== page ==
Marco Werman: Will there be enough snow? Will new transport systems work? Will arenas be ready? Yeah, pretty typical concerns for any city getting ready to host a Winter Olympics. But in the Russian city of Sochi, where the 2014 Winter Olympics are just weeks away, there's a bigger problem. You'll remember that the Russian parliament passed a law earlier this year that makes it illegal to spread propaganda for nontraditional sexual relations to minors. The punishment? Very steep fines. The law has lead to calls for boycotts and protests. Now, the last city to host the Winter Olympics is making its voice heard. Vancouver has decided to send its openly gay deputy mayor, Tim Stevenson, to represent it in Sochi. Councilman Stevenson joins us now. Tell us why you are going to Sochi, Mr. Stevenson.
Tim Stevenson: Basically to speak to the IOC. The IOC members meet several days before the actual start of the Olympics, and so I'm going meet with them hopefully and try to convince them that the IOC needs to change its charter. At the moment, it does not explicitly say sexual orientation in the charter, and so we want to make sure that sexual orientation is enshrined - basic human rights in the charter and so I'm going over there to convince them, or try to convince them, that's necessary. Secondly, here in Vancouver and in Whistler, when we had the Olympic games, for the first time we opened a pride house and this was a safe house where GLBT Olympic athletes could find refuge, could come and meet with one another, their family, their friends, supporters, and so on. But the Russian government has refused to allow a pride house in Sochi, so I want to speak to the IOC to convince them that from here on out there must be a pride house at every Olympics and that any city bidding for the Olympics must include a pride house.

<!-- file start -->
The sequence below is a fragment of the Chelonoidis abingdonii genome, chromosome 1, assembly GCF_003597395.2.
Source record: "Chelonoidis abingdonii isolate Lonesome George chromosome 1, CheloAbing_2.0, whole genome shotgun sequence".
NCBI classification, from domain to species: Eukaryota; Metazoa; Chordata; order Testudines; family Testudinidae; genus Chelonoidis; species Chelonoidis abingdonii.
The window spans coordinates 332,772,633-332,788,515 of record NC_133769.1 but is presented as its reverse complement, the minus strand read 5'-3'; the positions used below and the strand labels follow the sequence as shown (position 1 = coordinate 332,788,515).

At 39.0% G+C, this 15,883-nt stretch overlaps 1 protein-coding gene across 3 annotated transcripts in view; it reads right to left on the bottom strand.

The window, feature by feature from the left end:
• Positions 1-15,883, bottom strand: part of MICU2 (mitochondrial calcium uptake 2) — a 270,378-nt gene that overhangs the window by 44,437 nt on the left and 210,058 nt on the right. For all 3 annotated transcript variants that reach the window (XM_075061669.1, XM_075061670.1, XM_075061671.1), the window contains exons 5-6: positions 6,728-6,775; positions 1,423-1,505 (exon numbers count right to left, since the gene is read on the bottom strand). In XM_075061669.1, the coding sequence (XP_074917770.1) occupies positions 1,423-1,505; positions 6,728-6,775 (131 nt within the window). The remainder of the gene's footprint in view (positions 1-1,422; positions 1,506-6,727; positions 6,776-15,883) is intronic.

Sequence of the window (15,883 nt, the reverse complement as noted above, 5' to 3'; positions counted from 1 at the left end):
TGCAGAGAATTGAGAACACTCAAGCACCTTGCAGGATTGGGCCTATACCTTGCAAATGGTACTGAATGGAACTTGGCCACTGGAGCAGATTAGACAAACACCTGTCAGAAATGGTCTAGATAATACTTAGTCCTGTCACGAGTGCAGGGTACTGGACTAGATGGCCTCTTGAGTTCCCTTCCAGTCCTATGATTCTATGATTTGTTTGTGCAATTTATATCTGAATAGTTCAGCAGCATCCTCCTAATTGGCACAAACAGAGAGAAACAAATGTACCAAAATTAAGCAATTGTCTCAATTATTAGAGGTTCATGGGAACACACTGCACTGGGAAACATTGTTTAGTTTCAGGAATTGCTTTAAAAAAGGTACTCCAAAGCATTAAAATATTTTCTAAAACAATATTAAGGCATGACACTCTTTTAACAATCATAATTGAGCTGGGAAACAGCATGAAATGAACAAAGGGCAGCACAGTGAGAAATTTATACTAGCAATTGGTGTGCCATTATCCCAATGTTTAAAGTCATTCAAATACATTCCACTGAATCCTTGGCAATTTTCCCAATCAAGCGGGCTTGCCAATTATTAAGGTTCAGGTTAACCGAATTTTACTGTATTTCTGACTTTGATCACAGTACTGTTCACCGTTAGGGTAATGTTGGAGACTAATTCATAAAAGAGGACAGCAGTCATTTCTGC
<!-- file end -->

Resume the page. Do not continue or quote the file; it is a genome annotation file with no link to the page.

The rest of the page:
Werman: Does the IOC show any inclination to doing either of these things? To changing their charter and to opening up this pride house in Sochi?
Stevenson: Well they're making warm and fuzzy noises here because of all of the controversy around this issue in the summertime - when we had our pride parade across the country, the COC, the Canadian Olympic Committee entered into the parade. They made sure they went to every city that had pride parades and they wanted to say "No, this isn't an issue, you see, we're very supportive." So, it's just as a matter of putting political pressure and convincing them that this is needed
Werman: What about the calls for boycotts of the Winter Olympics? Why not just keep the Canadian team at home?
Stevenson: I don't think you'd garner enough support around the world for that. You know, to tell athletes "Well, sorry, you're going to have to sit this one out." It would be a pretty tough thing and a pretty tough sell, I think. And we just feel that it's our responsibility, as the last host city, to do something. If not us, who? And I'm the only openly gay councilor on our council, so if not me, then obviously who? Why would other people stand up and take this on?
Werman: Tim Stevenson, a Vancouver city councilor and deputy mayor there. Thank you very much for your time. Safe trip.
Stevenson: Thank you.